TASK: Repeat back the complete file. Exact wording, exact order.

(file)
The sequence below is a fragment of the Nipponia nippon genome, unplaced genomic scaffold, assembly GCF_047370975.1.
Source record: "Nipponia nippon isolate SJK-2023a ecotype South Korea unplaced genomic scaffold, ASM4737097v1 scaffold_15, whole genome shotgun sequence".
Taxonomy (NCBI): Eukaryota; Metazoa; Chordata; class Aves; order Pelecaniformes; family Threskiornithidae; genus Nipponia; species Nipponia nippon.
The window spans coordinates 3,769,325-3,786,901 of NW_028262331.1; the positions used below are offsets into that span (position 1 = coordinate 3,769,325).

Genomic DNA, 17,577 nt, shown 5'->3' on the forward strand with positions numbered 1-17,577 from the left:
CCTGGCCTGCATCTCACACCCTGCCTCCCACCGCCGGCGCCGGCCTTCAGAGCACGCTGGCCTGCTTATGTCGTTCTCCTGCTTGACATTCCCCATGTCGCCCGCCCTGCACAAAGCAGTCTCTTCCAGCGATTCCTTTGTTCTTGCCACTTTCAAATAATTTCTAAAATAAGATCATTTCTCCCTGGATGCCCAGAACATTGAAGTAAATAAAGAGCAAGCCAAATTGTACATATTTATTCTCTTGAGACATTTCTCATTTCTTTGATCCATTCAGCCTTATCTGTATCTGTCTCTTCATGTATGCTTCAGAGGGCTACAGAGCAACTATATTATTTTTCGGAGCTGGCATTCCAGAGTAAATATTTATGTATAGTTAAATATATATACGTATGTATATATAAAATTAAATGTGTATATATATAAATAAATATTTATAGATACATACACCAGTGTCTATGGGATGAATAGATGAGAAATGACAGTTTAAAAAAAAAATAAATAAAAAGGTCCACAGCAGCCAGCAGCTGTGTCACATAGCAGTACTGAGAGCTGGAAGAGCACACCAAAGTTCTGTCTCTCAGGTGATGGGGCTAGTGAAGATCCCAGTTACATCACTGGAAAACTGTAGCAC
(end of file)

The sequence below is a fragment of the Nipponia nippon genome, unplaced genomic scaffold, assembly GCF_047370975.1.
Source record: "Nipponia nippon isolate SJK-2023a ecotype South Korea unplaced genomic scaffold, ASM4737097v1 scaffold_15, whole genome shotgun sequence".
Taxonomy (NCBI): Eukaryota; Metazoa; Chordata; class Aves; order Pelecaniformes; family Threskiornithidae; genus Nipponia; species Nipponia nippon.
The window spans coordinates 3,769,325-3,786,901 of NW_028262331.1; the positions used below are offsets into that span (position 1 = coordinate 3,769,325).

Genomic DNA, 17,577 nt, shown 5'->3' on the forward strand with positions numbered 1-17,577 from the left:
CCTGGCCTGCATCTCACACCCTGCCTCCCACCGCCGGCGCCGGCCTTCAGAGCACGCTGGCCTGCTTATGTCGTTCTCCTGCTTGACATTCCCCATGTCGCCCGCCCTGCACAAAGCAGTCTCTTCCAGCGATTCCTTTGTTCTTGCCACTTTCAAATAATTTCTAAAATAAGATCATTTCTCCCTGGATGCCCAGAACATTGAAGTAAATAAAGAGCAAGCCAAATTGTACATATTTATTCTCTTGAGACATTTCTCATTTCTTTGATCCATTCAGCCTTATCTGTATCTGTCTCTTCATGTATGCTTCAGAGGGCTACAGAGCAACTATATTATTTTTCGGAGCTGGCATTCCAGAGTAAATATTTATGTATAGTTAAATATATATACGTATGTATATATAAAATTAAATGTGTATATATATAAATAAATATTTATAGATACATACACCAGTGTCTATGGGATGAATAGATGAGAAATGACAGTTTAAAAAAAAAATAAATAAAAAGGTCCACAGCAGCCAGCAGCTGTGTCACATAGCAGTACTGAGAGCTGGAAGAGCACACCAAAGTTCTGTCTCTCAGGTGATGGGGCTAGTGAAGATCCCAGTTACATCACTGGAAAACTGTAGCAC